Richard Valpy DD (7 December 1754 – 28 March 1836) was a schoolmaster in Great Britain He was born the eldest son of Richard and Catherine Valpy in Jersey.
He was sent to schools in Normandy and Southampton, and completed his education at Pembroke College, Oxford. In 1777 he took orders. After holding a mastership at Bury, in 1781 he became head master of Reading grammar school, a post which he held for fifty years. From 1787 he held also the rectory of Stradishall, Suffolk. During the early part of Valpy's long head-mastership the school flourished greatly. At least 120 boys attended it.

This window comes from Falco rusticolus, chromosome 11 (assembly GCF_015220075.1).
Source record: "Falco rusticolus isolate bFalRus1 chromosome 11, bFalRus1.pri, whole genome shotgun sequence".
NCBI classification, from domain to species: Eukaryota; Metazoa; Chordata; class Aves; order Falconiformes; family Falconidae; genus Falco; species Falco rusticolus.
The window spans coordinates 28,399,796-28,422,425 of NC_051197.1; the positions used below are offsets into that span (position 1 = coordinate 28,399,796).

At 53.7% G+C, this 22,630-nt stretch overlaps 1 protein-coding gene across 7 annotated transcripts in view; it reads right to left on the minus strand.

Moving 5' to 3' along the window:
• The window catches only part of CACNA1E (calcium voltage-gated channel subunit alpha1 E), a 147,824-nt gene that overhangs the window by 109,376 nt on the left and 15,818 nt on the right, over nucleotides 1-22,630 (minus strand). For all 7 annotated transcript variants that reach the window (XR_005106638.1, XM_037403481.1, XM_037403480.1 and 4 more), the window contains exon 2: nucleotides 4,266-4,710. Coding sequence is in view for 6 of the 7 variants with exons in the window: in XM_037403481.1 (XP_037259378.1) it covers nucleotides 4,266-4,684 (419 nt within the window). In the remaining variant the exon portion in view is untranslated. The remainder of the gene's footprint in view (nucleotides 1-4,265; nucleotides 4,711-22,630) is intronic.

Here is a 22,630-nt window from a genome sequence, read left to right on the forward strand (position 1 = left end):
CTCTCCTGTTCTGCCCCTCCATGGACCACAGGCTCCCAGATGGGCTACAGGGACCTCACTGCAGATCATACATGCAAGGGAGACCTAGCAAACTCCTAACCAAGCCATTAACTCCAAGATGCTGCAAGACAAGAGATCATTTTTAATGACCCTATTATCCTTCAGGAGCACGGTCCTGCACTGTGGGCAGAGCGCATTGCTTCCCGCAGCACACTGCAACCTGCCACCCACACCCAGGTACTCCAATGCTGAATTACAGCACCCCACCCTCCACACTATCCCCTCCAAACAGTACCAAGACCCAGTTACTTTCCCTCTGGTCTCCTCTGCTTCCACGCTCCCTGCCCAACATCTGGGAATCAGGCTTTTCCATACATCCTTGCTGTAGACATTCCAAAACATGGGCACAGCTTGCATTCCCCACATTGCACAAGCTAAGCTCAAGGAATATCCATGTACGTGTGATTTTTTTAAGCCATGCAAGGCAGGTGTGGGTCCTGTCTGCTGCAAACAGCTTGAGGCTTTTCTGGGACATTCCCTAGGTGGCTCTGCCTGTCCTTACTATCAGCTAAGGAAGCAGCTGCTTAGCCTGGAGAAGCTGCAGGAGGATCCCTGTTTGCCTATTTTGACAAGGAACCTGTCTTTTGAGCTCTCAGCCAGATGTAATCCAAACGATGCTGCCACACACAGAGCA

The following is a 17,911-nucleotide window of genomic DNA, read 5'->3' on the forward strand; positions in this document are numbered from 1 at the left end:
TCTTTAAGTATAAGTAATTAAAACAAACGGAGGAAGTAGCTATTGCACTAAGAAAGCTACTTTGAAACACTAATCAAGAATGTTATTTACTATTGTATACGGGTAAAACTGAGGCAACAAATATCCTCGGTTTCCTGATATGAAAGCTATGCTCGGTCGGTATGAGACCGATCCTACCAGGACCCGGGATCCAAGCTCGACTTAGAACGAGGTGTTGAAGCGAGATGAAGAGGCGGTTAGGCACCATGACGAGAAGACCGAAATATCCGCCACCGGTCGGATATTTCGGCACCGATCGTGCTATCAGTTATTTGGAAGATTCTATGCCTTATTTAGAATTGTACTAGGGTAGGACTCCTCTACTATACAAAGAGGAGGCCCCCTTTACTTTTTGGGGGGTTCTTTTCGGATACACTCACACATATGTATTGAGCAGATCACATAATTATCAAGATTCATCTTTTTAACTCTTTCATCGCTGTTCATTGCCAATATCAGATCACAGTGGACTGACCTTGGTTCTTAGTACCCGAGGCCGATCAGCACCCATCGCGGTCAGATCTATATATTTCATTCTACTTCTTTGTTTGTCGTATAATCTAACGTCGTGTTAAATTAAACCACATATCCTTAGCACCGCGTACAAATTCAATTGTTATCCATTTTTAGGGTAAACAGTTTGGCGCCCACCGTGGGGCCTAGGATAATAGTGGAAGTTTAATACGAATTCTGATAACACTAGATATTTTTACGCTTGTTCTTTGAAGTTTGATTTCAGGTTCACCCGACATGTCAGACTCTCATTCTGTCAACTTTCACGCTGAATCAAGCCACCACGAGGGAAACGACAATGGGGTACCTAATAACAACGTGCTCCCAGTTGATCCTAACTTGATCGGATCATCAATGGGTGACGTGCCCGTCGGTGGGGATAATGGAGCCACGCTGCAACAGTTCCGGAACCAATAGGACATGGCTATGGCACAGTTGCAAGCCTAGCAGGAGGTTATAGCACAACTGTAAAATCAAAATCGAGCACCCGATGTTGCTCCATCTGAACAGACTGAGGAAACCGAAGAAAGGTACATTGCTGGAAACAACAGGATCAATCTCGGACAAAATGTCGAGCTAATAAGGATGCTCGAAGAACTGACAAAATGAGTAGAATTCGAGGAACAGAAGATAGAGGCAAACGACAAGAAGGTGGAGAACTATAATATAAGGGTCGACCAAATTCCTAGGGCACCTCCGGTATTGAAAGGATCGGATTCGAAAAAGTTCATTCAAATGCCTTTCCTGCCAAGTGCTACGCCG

He was the author of Greek and Latin grammars which enjoyed a large circulation. His Greek Delectus and Latin Delectus were long familiar to public school boys. He is said to have been a mighty flogger, and to have refused two bishoprics. In 1800 he was requested by his old pupils to sit for a full-length portrait and thirty years later, on the occasion of his jubilee, he was presented with a service of plate. Mary Mitford has spoken of him as vainer than a peacock.
The school was declining before Valpy's long reign closed. His successor was his son, Francis Valpy (1797-1882), appointed in 1830. Richard Valpy died in London. He is buried in an impressive mausoleum in front of the main chapel in Kensal Green Cemetery.
A statue was erected in St. Lawrence's Church to commemorate him.
25 MAR 1836.
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